Women and Tea Plantations
The whole activity of plucking tea leaves is generally associated with women due to the essentialist stereotype of women being delicate and hence efficient only as pluckers. This results in these tea workers inability to learn other skills and which restricts their job opportunities. And due to such limited skilling, women plantation workers are seen as “inferior in terms of social status due to their wage work and lack of control over their leisure activities.”
The whole activity of plucking tea leaves is generally associated with women due to the essentialist stereotype of women being delicate and hence efficient only as pluckers. This results in these tea workers inability to learn other skills and which restricts their job opportunities.
There is also an effort, hence, made by the the smallholder women tea farmers to distinguish themselves from these labourers due to the social class connotation that comes with the tea plantation workers. It hence becomes a notion of pride for the former to proudly declare that they are not part of the daily wage workers. It is also crucial to understand how this gendered distinction has been embedded in the colonial history of the hill station of Darjeeling that has seen a gendered recruitment of labourers over the years. Scholars seem to note that there has also been a ‘sexualised and also a racial trope that has been attached to these labourers which is specific to tribal groups in east-central India.’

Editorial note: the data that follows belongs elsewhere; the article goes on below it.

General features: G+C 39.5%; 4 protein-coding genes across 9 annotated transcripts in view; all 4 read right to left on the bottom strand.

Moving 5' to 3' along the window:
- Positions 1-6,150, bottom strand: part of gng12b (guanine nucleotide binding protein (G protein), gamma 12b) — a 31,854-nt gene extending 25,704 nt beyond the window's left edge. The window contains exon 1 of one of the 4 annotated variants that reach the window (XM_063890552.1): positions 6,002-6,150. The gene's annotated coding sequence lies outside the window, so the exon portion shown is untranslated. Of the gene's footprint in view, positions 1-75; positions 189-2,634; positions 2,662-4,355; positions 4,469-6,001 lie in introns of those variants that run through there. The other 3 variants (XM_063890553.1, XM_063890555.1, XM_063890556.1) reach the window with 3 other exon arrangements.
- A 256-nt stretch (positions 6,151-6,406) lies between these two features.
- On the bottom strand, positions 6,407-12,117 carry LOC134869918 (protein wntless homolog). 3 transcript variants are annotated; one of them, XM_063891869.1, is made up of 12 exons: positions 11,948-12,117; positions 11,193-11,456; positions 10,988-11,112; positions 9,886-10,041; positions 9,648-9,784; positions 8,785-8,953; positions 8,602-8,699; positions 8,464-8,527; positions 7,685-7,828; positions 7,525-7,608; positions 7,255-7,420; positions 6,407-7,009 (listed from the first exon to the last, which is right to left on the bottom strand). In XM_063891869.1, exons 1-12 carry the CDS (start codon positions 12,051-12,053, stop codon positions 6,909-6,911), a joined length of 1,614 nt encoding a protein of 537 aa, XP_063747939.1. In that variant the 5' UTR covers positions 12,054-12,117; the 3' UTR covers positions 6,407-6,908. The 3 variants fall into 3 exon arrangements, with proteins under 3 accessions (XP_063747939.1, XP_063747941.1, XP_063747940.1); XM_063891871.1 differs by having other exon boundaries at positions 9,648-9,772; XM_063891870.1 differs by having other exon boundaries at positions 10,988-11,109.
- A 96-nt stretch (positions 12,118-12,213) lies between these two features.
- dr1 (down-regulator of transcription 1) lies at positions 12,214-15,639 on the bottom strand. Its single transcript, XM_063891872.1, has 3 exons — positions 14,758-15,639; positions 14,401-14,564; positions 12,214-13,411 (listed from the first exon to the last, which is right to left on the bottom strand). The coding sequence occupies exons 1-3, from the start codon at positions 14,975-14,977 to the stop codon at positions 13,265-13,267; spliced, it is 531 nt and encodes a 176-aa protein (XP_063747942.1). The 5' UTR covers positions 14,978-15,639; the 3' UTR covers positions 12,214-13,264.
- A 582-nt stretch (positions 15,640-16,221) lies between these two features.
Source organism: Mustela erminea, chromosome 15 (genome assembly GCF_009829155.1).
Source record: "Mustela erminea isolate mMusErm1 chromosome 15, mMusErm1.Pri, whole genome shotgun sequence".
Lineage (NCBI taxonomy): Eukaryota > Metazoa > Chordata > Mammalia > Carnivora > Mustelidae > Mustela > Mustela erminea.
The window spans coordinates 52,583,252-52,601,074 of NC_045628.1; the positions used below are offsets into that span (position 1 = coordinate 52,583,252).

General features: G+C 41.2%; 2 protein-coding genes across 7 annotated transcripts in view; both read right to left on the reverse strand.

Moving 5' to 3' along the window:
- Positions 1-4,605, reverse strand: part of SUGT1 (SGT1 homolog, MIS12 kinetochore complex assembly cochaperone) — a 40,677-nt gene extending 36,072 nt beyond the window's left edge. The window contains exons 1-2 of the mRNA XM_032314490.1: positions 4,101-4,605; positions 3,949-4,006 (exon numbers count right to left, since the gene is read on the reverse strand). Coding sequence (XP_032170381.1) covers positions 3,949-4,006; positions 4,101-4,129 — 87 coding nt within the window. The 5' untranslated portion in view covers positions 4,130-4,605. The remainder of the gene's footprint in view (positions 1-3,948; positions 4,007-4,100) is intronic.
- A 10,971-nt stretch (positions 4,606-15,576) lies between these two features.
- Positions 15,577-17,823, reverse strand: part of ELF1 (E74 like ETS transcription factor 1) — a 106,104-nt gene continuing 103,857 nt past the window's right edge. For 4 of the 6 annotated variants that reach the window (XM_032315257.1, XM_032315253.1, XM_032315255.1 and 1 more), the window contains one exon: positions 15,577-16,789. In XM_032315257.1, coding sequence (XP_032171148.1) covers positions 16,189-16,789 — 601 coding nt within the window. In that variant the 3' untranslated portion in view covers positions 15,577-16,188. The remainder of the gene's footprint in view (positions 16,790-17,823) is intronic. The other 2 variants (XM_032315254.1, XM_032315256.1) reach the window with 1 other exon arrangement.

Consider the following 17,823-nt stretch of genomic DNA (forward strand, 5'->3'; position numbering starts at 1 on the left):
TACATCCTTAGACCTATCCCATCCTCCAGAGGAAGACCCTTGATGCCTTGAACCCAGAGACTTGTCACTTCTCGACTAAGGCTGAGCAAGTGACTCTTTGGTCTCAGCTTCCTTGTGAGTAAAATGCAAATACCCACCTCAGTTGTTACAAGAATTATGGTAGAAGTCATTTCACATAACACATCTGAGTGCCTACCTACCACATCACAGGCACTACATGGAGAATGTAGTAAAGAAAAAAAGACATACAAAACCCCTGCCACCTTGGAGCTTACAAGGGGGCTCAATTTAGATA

In Darjeeling it becomes quite an amalgamation of all these stereotypes and prejudices. We must view the tea garden workers against the racialized and sexualised history of the plantation workers while we also try to locate them in the ‘identity politics of specific tea producing communities.’ The women tea plantation workers of Darjeeling are seen as sexually immoral and alcoholic.
One must remember that this distinction cannot ignore how this is situated within the patriarchal culture of the Nepali Hindu family, which Sen mentions, views the withdrawal of women from the labour force as an aspect of upward mobility. This, too is highly problematic as issues that women face in tea gardens get divided due to their conscious detachment with the other due to deeply embedded societal reasons.
The Current Scenario